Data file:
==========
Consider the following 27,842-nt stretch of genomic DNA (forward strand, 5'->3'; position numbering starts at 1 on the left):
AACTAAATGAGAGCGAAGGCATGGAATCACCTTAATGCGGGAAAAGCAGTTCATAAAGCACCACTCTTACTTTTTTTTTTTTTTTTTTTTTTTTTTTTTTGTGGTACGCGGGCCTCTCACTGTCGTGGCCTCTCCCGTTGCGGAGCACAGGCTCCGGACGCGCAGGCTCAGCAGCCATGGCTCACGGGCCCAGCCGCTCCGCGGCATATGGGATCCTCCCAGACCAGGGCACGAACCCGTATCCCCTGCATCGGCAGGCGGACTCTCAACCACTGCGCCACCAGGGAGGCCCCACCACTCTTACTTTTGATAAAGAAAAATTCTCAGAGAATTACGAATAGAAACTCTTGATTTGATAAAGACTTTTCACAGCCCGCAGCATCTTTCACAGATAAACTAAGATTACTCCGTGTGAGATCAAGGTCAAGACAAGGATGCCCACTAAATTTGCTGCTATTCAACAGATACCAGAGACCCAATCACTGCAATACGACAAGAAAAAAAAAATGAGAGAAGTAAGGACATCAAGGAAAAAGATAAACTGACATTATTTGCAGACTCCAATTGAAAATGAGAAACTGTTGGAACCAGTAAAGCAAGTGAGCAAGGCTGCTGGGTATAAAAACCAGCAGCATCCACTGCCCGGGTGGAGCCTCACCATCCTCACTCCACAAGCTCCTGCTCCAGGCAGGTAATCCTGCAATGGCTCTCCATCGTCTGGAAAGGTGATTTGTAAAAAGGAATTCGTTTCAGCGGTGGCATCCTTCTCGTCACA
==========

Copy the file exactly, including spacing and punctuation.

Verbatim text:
Consider the following 27,842-nt stretch of genomic DNA (forward strand, 5'->3'; position numbering starts at 1 on the left):
AACTAAATGAGAGCGAAGGCATGGAATCACCTTAATGCGGGAAAAGCAGTTCATAAAGCACCACTCTTACTTTTTTTTTTTTTTTTTTTTTTTTTTTTTTGTGGTACGCGGGCCTCTCACTGTCGTGGCCTCTCCCGTTGCGGAGCACAGGCTCCGGACGCGCAGGCTCAGCAGCCATGGCTCACGGGCCCAGCCGCTCCGCGGCATATGGGATCCTCCCAGACCAGGGCACGAACCCGTATCCCCTGCATCGGCAGGCGGACTCTCAACCACTGCGCCACCAGGGAGGCCCCACCACTCTTACTTTTGATAAAGAAAAATTCTCAGAGAATTACGAATAGAAACTCTTGATTTGATAAAGACTTTTCACAGCCCGCAGCATCTTTCACAGATAAACTAAGATTACTCCGTGTGAGATCAAGGTCAAGACAAGGATGCCCACTAAATTTGCTGCTATTCAACAGATACCAGAGACCCAATCACTGCAATACGACAAGAAAAAAAAAATGAGAGAAGTAAGGACATCAAGGAAAAAGATAAACTGACATTATTTGCAGACTCCAATTGAAAATGAGAAACTGTTGGAACCAGTAAAGCAAGTGAGCAAGGCTGCTGGGTATAAAAACCAGCAGCATCCACTGCCCGGGTGGAGCCTCACCATCCTCACTCCACAAGCTCCTGCTCCAGGCAGGTAATCCTGCAATGGCTCTCCATCGTCTGGAAAGGTGATTTGTAAAAAGGAATTCGTTTCAGCGGTGGCATCCTTCTCGTCACA